I was born in 1949. Dad worked for Hawaiian Commercial & Sugar; mom for Maui Land & Pine. My weekends were spent in Hana. My tutu was full-blooded Hawaiian; papa was pure Filipino. As a toddler, I knew what it was like to live in the backseat of a car and go to bed hungry. The eldest of four, from early on, I learned the meaning of kuleana.
In the '60s, my parents adopted nine biological cousins whose parents had died. Our family of 15 lived in a three-bedroom home. I remember how difficult it was for my parents to provide for us. Now the eldest of 13, my kuleana was hard. I did not know then that my destiny held success, but I honored my family responsibilities.
Later in life, brothers and sisters all went their separate ways. I accepted responsibility for my career and my own family. I felt most comfortable working among Native Hawaiians.
Doreen Napua Gomes
Maui Native Hawaiian Chamber of
It was my Filipino father, Canto Sr., who instilled in me the value of being true to my culture. In the '60s, I was too young to know what it all meant. I wish I knew then what I know now... but, we grew up in a different time; in a world of simplicity. I would give anything to go back to that time again.
Retired now after 37 years of service in the telecommunications industry and two years with the State of Hawai'i, I find satisfaction in working for nonprofit organizations and giving back to the community through boards and commissions. Kuleana evolved again to community and my mo'opuna, helping them grow up strong.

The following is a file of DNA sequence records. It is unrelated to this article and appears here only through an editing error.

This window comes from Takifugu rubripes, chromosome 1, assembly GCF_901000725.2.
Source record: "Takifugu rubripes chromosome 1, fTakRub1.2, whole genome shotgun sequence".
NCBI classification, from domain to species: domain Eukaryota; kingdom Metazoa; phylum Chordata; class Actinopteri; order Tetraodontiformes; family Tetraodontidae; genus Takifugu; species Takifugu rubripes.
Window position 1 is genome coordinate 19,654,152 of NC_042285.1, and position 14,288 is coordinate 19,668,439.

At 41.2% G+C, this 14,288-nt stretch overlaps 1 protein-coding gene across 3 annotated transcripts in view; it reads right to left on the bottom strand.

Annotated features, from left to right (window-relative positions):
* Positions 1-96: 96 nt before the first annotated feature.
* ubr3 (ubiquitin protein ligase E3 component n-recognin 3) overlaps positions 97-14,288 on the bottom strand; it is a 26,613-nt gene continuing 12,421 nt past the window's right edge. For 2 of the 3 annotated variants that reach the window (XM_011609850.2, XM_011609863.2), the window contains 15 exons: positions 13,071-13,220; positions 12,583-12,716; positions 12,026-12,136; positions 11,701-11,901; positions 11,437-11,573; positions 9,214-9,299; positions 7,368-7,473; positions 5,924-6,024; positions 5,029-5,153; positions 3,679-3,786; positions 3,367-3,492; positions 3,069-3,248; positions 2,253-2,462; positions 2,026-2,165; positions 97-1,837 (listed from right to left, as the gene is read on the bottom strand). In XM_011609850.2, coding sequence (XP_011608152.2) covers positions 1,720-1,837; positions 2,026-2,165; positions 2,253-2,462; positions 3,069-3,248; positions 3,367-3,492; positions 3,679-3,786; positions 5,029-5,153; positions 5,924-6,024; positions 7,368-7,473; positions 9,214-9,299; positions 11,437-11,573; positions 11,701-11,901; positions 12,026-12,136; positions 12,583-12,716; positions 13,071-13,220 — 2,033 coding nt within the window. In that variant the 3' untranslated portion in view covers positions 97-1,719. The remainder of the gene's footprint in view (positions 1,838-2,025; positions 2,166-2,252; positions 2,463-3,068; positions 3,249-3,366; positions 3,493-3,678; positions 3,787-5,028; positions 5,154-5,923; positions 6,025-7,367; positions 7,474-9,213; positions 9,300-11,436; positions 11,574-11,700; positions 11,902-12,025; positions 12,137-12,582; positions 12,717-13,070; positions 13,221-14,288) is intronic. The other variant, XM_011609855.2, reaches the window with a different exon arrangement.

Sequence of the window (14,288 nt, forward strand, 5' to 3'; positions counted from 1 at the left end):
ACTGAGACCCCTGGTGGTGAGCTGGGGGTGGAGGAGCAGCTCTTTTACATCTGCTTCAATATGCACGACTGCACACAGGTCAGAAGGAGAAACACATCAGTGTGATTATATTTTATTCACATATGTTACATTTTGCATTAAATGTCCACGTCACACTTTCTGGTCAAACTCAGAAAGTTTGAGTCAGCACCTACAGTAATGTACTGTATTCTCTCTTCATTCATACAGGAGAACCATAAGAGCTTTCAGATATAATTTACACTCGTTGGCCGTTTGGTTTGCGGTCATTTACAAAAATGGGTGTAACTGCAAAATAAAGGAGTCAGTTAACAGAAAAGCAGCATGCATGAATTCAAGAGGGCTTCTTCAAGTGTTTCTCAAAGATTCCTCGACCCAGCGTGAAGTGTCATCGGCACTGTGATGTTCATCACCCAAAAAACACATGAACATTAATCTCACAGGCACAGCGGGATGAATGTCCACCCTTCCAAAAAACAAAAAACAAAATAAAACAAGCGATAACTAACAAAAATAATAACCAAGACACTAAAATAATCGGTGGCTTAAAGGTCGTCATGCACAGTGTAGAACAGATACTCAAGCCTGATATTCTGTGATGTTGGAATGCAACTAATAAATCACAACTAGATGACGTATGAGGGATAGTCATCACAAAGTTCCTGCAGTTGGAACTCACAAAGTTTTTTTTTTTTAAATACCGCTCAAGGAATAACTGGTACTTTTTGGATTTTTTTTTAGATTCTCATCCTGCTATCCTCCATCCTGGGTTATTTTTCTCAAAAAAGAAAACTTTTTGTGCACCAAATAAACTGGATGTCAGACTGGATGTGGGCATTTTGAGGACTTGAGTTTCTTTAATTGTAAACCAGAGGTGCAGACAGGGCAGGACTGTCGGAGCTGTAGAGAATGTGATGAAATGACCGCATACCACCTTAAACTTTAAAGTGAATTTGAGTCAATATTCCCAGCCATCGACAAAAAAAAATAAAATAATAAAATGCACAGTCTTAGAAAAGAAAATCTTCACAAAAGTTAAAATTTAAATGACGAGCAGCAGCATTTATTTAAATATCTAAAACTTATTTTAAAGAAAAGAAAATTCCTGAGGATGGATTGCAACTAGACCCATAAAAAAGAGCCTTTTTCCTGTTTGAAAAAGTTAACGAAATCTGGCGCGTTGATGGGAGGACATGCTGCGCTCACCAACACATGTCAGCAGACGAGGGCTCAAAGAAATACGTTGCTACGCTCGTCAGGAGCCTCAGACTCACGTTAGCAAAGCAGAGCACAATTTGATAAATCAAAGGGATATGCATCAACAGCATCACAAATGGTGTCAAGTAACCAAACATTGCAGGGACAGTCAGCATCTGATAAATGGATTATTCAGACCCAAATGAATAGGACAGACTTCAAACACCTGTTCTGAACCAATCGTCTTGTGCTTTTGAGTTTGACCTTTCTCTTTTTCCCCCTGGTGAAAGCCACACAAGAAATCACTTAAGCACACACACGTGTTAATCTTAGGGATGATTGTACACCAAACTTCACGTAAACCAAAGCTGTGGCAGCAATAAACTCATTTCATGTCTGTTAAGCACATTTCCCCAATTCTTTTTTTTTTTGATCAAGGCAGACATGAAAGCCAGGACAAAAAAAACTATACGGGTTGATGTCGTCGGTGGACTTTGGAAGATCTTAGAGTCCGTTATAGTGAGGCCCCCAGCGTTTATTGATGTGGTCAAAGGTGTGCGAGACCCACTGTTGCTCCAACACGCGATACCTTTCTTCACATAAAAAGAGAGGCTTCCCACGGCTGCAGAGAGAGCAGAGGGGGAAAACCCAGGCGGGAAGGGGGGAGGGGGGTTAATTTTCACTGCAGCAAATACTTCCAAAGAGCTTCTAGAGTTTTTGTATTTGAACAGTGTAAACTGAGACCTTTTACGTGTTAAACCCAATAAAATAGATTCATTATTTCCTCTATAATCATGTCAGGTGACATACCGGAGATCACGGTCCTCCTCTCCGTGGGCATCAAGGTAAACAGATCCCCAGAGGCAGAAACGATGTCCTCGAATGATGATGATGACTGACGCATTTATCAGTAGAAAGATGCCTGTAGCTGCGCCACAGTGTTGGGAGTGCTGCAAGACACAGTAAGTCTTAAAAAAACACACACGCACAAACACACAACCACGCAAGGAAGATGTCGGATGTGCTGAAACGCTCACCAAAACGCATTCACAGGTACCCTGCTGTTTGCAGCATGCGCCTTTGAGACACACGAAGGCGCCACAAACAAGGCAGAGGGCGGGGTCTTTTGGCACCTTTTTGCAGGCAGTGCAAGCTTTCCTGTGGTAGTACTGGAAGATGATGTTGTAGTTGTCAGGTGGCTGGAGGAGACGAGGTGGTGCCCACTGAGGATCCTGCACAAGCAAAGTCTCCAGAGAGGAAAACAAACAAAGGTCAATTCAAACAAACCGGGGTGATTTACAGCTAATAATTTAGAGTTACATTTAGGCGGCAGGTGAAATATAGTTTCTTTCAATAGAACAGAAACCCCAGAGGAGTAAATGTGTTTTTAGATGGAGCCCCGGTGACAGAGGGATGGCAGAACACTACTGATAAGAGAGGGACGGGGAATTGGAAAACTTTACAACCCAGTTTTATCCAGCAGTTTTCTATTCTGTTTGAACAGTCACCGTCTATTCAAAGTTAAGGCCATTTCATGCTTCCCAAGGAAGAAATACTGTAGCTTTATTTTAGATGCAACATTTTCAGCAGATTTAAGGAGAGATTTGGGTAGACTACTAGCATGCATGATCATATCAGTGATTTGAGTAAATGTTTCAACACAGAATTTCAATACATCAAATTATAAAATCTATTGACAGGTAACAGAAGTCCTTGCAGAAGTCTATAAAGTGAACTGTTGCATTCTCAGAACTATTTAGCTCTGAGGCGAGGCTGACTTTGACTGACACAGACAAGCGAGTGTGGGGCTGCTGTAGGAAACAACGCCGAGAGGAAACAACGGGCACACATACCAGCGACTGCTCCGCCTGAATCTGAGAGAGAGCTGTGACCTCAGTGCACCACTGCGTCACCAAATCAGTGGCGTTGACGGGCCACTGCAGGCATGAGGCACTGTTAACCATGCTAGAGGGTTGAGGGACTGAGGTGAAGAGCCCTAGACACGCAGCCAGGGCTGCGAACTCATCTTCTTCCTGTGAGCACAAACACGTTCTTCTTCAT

Several times along the way, my attitude towards my responsibilities changed--intensified after the death of my daughter, matured after the deaths of my father and sister, and deepened spiritually after a recent and heartbreaking divorce.
Ten years ago, I was part of a select group of Native Hawaiians who worked very hard to build infrastructure in a section of Hawaiian Homesteads land in Kula. Waiohuli Community has been a decade in the making. It is so deserving of the infrastructure other urban communities take for granted.
To serve is my destiny--not only because I have a vested interest in Waiohuli, but also because this is who I am. I choose to be responsible. My stren-gths and energy come from memories of a struggling and cherished childhood. My courage comes from a strong foundation of rooted family ties filled with love and stability.
I would like the next generation to take an interest in leadership, to help find ways to survive these tough economic times--but more importantly, to perpetuate our culture. As a Maui Native Hawaiian Chamber of Commerce board member, I work with all our members to practice aloha, as we carry out our diverse individual kuleana.
In these times, there are those who make things happen, those who wait for things to happen, and finally those who say, "What happened?" Fulfilling responsibilities makes things happen! Anything is possible if you believe and work your kuleana. Our past gives us direction for the future. Live with respect as part of your every day life, and dreams will come true.